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Meaningful Use Frequently Asked Questions

What is Meaningful Use?

The American Recovery and Reinvestment Act of 2009 specifies three main components of Meaningful Use:

  • The use of a certified EHR in a meaningful manner, such as e-prescribing.
  • The use of certified EHR technology for electronic exchange of health information to improve quality of health care.
  • The use of certified EHR technology to submit clinical quality and other measures.

Simply put, "meaningful use" means providers need to show they're using certified EHR technology in ways that can be measured significantly in quality and in quantity.

What are the Requirements & Objectives?

Why Electronic Health Records?

Electronic health records can improve care by enabling functions that paper medical records cannot deliver:
  • EHRs can make a patient's health information available when and where it is needed - too often care has to wait because the chart is in one place and needed in another. EHRs enable clinicians secure access to information needed to support high quality and efficient care.
  • EHRs can bring a patient's total health information together to support better health care decisions, and more coordinated care.
  • EHRs can support better follow-up information for patients - for example, after a clinical visit or hospital stay, instructions and information for the patient can be effortlessly provided and reminders for other follow-up care can be sent easily or even automatically to the patient.
  • EHRs can improve patient and provider convenience - patients can have their prescriptions ordered and ready even before they leave the provider's office, and insurance claims can be filed immediately from the provider's office.

Electronic health records can provide many benefits for providers and their patients:

  • Complete and accurate information. With electronic health records, providers have the information they need to provide the best possible care. Providers will know more about their patients and their health history before they walk into the examination room.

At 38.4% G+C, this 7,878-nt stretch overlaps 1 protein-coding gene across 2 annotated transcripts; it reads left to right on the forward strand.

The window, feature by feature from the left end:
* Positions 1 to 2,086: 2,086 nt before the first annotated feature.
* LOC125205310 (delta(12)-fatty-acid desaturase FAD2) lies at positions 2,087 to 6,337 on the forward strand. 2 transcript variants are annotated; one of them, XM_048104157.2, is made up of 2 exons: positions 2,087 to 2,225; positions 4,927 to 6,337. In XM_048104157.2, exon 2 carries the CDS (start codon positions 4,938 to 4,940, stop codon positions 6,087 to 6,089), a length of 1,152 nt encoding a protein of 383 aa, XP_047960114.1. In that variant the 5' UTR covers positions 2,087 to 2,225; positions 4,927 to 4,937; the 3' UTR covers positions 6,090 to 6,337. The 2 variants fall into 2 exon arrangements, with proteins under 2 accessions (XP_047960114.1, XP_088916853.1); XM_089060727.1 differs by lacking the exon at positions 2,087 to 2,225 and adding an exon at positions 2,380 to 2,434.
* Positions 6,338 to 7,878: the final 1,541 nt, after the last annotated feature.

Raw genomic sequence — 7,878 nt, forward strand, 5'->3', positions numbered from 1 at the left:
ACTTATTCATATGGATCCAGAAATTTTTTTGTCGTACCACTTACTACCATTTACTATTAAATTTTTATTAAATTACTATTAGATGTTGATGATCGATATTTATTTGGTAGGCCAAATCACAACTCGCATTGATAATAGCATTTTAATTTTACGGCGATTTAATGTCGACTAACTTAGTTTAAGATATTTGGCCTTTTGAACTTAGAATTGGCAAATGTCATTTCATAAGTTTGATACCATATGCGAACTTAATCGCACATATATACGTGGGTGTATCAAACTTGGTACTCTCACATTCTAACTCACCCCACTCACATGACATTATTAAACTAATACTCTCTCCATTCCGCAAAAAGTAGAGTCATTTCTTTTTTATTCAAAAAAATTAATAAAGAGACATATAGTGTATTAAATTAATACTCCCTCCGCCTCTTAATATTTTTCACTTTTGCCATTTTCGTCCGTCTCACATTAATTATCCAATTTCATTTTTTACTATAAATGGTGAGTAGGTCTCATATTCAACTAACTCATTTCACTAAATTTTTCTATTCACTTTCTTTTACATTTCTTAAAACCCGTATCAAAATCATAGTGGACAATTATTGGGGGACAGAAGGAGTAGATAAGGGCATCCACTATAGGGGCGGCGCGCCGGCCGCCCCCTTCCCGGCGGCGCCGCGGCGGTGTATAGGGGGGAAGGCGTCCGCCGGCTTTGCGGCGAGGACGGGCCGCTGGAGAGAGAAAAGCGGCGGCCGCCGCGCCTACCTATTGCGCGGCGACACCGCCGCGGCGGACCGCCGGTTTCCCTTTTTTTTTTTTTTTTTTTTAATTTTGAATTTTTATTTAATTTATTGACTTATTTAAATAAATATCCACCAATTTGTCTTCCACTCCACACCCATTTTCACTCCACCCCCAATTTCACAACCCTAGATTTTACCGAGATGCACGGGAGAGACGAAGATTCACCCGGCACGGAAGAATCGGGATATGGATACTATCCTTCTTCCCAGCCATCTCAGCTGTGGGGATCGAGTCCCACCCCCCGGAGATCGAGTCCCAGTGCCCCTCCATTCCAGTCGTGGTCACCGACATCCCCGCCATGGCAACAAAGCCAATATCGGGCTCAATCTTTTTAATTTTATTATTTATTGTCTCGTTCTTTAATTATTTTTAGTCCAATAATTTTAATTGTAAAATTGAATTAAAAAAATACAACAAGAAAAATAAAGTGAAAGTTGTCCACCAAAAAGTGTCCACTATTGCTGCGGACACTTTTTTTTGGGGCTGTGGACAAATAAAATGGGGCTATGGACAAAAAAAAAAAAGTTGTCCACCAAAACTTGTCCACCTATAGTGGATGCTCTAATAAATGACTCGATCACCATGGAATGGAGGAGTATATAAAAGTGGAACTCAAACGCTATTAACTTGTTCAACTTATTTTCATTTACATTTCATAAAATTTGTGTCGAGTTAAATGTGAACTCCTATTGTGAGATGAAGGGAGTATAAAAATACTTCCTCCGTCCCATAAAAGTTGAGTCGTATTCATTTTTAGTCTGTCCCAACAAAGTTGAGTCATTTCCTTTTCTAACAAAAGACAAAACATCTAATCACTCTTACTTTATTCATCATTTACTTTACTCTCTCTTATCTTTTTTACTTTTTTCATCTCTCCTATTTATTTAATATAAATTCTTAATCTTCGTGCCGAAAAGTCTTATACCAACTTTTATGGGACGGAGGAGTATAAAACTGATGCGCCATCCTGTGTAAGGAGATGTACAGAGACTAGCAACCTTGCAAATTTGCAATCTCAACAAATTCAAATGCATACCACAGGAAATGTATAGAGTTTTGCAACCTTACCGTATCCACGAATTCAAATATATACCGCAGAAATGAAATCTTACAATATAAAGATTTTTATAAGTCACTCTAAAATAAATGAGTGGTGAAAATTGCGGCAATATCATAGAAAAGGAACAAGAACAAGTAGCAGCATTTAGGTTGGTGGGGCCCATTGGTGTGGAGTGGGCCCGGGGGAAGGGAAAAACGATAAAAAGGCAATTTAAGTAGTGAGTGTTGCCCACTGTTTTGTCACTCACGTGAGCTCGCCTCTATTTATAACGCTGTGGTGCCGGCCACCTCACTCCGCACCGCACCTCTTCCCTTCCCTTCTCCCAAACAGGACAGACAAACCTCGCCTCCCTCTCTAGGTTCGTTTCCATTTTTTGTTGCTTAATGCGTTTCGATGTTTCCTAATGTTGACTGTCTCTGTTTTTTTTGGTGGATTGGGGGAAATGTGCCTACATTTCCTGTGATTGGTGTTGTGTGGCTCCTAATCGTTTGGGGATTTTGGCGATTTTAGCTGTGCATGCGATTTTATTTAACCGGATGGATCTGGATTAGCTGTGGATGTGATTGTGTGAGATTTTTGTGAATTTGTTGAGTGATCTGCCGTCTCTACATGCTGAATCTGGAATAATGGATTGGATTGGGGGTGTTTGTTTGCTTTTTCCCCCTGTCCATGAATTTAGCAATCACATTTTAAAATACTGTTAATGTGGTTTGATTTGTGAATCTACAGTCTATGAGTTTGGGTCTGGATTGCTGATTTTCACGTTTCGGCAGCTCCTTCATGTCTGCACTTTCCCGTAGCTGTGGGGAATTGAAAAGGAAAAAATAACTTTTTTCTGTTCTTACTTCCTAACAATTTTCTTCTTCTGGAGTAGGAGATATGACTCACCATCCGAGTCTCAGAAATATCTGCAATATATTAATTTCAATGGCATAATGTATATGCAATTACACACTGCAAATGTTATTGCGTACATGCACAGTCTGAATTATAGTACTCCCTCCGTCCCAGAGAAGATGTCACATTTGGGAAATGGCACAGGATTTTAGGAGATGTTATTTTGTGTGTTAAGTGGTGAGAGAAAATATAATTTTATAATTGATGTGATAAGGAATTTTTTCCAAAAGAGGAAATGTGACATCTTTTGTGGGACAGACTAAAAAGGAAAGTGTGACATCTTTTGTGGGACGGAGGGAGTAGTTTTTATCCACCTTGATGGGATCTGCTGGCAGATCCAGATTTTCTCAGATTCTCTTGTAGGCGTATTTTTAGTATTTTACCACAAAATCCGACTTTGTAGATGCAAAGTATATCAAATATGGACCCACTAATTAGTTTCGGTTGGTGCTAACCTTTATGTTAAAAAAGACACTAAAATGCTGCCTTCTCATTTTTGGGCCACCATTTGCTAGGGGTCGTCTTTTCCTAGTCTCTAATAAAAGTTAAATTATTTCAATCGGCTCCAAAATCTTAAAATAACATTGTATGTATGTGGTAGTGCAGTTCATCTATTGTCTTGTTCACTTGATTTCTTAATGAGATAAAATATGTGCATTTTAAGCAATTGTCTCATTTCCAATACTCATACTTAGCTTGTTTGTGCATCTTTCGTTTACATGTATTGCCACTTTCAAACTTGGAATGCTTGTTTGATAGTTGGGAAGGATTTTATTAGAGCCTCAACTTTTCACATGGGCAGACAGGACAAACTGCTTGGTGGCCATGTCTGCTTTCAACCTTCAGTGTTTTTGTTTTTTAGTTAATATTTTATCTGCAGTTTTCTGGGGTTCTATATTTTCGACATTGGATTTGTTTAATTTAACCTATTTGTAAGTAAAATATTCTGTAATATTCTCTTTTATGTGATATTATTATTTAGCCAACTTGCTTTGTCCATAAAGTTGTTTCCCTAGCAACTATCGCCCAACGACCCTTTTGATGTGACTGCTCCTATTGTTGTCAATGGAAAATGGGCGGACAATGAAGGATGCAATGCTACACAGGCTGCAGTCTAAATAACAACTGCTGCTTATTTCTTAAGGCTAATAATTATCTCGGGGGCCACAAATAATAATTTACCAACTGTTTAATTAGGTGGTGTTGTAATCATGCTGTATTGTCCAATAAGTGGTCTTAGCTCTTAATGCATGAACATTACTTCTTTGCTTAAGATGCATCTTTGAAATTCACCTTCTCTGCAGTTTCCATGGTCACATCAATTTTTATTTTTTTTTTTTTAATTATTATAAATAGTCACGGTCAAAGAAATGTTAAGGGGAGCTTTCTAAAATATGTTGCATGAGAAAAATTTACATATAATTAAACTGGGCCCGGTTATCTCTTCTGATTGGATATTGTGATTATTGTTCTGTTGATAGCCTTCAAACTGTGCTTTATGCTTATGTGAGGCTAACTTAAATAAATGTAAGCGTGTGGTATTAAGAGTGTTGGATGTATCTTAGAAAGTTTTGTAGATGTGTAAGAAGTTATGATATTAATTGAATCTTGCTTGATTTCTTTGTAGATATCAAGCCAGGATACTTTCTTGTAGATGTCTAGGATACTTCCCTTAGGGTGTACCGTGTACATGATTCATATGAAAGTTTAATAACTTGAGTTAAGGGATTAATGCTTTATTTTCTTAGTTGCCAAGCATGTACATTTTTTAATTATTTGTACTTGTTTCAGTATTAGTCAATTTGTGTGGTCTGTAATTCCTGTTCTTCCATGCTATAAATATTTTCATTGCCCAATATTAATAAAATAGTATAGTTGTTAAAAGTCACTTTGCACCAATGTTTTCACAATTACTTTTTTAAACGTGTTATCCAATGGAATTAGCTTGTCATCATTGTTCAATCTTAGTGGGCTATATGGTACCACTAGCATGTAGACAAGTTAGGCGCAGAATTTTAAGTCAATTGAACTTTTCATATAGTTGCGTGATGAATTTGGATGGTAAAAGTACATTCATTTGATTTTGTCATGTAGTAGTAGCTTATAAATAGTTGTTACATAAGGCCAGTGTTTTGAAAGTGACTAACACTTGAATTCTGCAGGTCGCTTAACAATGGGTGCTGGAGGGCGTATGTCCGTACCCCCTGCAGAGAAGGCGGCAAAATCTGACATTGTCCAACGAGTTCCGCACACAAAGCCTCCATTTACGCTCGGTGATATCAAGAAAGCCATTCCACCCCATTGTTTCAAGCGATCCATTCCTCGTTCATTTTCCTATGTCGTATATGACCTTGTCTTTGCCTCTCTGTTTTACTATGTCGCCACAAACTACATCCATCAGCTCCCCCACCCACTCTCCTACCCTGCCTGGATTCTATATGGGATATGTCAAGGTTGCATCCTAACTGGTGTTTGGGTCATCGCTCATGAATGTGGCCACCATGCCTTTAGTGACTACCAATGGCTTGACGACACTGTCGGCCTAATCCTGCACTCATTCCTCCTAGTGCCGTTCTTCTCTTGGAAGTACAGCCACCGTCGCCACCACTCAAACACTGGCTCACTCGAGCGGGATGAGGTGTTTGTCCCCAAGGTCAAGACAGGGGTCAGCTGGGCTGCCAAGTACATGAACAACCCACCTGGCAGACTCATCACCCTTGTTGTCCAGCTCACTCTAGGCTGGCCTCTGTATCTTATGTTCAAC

• Better access to information. Electronic health records facilitate greater access to the information providers need to diagnose health problems earlier and improve the health outcomes of their patients. Electronic health records also allow information to be shared more easily among doctors' offices, hospitals, and across health systems, leading to better coordination of care.
  • Patient empowerment. Electronic health records will help empower patients to take a more active role in their health and in the health of their families. Patients can receive electronic copies of their medical records and share their health information securely over the Internet with their families.
  • Currently, most health care providers still use medical record systems based on paper. New government incentives and programs are helping health care providers across the country make the switch to electronic health records.

What are the technical capabilities required for certified EHR technology?

Standards and Certification Criteria for Electronic Health Records: Issued by the Office of the National Coordinator for Health Information Technology, this rule identifies the standards and certification criteria for the certification of EHR technology, so eligible professionals and hospitals may be assured that the systems they adopt are capable of performing the required functions.

What are Quality Measures?

Quality measures are tools that help us measure or quantify healthcare processes, outcomes, patient perceptions, and organizational structure and/or systems that are associated with the ability to provide high-quality health care and/or that relate to one or more quality goals for health care. These goals include: effective, safe, efficient, patient-centered, equitable, and timely care. A "quality measure means" a standard for measuring the performance and improvement of population health or of health plans, providers of services, and other clinicians in the delivery of health care services A "clinical quality measure" is a mechanism used for assessing the degree to which a provider competently and safely delivers clinical services that are appropriate for the patient in an optimal time frame.

Why are Measures Important to CMS?

Measuring the quality of patient care helps to drive improvements in health care